London, Ontario has strong communities of First Nations and Indigenous people. In 2016, London’s Indigenous peoples population increased by 42% from 6,845 in 2011 to 9,725 in 2016. However, in all of Canada, there are 1200 missing and murdered Indigenous women.
When walking up to Western University and down the halls of Fanshawe College, students will be greeted with red dresses as a part of the Red Dress Campaign. Started by Winnipeg native, Jamie Black, the campaign hopes to raise awareness about missing and indigenous women and girls.
The project is striving to collect 600 red dresses in donations by the community, as a visual reminder of the women and girls who have not been found or who have lost their lives. Chris Hannah, the student success advisor in the First nations Centre at Fanshawe College, believes that the issue is not only a concern for Indigenous students.
“We’re hoping that students will take away from this project, that there are small attitudes and changes that they can create within themselves and within their communities, which will hopefully change their dialogue and prevent some of these women from going missing.”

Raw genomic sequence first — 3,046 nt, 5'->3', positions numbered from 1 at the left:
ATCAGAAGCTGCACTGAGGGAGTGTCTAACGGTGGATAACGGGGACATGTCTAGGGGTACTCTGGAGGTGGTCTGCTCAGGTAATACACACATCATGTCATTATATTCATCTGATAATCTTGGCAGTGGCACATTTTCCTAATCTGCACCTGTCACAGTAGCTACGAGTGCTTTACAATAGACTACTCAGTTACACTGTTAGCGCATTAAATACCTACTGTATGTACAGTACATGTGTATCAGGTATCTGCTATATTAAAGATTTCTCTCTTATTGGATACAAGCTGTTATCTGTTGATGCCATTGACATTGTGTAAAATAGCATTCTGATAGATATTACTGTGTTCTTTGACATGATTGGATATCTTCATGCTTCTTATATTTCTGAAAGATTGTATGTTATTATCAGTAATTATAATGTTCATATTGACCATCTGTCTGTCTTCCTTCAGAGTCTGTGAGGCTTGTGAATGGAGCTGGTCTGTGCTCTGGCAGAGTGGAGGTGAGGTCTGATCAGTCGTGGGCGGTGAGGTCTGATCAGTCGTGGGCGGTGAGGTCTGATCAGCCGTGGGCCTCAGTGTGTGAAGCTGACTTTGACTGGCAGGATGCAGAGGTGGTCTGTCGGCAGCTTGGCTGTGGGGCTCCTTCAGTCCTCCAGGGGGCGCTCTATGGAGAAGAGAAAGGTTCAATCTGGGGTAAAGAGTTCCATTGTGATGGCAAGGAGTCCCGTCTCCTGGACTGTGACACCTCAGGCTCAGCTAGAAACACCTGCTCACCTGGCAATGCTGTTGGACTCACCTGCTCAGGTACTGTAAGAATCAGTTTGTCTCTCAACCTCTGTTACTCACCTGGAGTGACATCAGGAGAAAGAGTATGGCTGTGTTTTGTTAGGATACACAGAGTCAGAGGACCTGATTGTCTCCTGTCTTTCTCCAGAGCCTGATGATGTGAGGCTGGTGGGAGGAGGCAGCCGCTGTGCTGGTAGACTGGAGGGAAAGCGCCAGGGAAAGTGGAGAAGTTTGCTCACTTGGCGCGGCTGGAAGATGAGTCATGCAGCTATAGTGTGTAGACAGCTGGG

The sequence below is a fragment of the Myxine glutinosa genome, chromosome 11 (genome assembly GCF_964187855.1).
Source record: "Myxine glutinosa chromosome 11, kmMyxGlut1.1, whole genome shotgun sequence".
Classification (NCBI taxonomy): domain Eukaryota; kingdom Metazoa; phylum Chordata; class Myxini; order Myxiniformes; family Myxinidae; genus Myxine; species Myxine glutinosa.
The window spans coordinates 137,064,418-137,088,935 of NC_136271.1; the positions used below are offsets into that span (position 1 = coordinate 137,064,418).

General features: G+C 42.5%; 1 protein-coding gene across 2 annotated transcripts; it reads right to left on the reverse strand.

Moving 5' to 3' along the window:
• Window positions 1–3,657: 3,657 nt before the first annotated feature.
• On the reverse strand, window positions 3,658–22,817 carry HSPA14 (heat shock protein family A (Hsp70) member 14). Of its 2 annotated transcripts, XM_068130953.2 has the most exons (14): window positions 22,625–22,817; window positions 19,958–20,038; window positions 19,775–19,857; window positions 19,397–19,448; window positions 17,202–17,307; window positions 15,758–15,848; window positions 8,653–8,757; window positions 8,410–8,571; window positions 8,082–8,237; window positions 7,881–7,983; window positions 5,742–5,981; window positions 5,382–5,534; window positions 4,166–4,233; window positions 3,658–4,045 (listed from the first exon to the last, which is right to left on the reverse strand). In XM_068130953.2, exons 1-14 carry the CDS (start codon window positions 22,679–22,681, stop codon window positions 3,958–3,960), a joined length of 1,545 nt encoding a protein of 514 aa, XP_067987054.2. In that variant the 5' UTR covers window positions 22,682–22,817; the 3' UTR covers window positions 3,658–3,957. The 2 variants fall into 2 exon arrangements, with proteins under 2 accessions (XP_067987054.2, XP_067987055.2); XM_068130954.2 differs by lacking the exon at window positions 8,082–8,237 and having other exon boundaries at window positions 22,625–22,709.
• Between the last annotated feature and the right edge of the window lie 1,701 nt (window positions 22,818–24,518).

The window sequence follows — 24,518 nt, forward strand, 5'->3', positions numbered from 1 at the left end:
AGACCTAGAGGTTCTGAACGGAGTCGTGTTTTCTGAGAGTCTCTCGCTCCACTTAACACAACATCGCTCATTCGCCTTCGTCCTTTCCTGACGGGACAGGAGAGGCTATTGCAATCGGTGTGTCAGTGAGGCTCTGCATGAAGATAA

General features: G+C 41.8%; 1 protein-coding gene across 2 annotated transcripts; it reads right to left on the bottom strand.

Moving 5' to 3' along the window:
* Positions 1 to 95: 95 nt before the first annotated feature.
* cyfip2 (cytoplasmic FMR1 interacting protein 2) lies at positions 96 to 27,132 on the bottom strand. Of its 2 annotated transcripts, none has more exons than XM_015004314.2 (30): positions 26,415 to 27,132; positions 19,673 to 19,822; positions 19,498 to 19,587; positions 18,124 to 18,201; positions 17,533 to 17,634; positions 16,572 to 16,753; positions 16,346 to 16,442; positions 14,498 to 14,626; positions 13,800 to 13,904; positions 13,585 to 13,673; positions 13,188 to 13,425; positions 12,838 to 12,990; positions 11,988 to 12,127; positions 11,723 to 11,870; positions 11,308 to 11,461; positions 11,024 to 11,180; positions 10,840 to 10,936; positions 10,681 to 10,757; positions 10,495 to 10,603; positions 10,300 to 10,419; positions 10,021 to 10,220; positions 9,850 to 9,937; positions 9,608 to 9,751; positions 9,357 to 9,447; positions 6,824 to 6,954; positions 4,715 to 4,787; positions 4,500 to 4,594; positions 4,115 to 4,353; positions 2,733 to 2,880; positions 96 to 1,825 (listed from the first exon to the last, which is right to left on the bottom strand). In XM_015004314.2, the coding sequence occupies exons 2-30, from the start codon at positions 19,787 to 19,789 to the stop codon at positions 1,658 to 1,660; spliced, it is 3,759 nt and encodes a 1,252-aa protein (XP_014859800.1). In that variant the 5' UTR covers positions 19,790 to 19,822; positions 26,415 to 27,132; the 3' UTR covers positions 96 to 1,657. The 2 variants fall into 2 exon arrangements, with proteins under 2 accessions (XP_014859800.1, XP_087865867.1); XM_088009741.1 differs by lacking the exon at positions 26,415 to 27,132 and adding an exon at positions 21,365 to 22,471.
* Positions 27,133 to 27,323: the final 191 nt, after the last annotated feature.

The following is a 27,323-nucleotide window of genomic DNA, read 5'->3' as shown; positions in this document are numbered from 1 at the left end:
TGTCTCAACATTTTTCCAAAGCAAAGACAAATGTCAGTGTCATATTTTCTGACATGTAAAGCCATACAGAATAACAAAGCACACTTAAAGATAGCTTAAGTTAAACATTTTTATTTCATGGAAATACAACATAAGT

Even with this in mind, many people forget about Indigenous people and their culture. Indigenous people are rich in culture and hold many events such as Pow Wows. Vice President of communications for Western’s Indigenous Student Association, Kierstin Williams hopes that more Western students will be aware of their indigenous history on campus.
“I hope that Western students will learn more about Indigenous presence here at Western and just the community, because, they are on traditional territories right now and there’s many communities around the London area.”
Indigenous Awareness Week at Western is just one of the many efforts to bring awareness to their issues and deep culture. Fanshawe College will have their display of the Red Dress Campaign from December 3rd to December 7th from 10 am until 2 pm.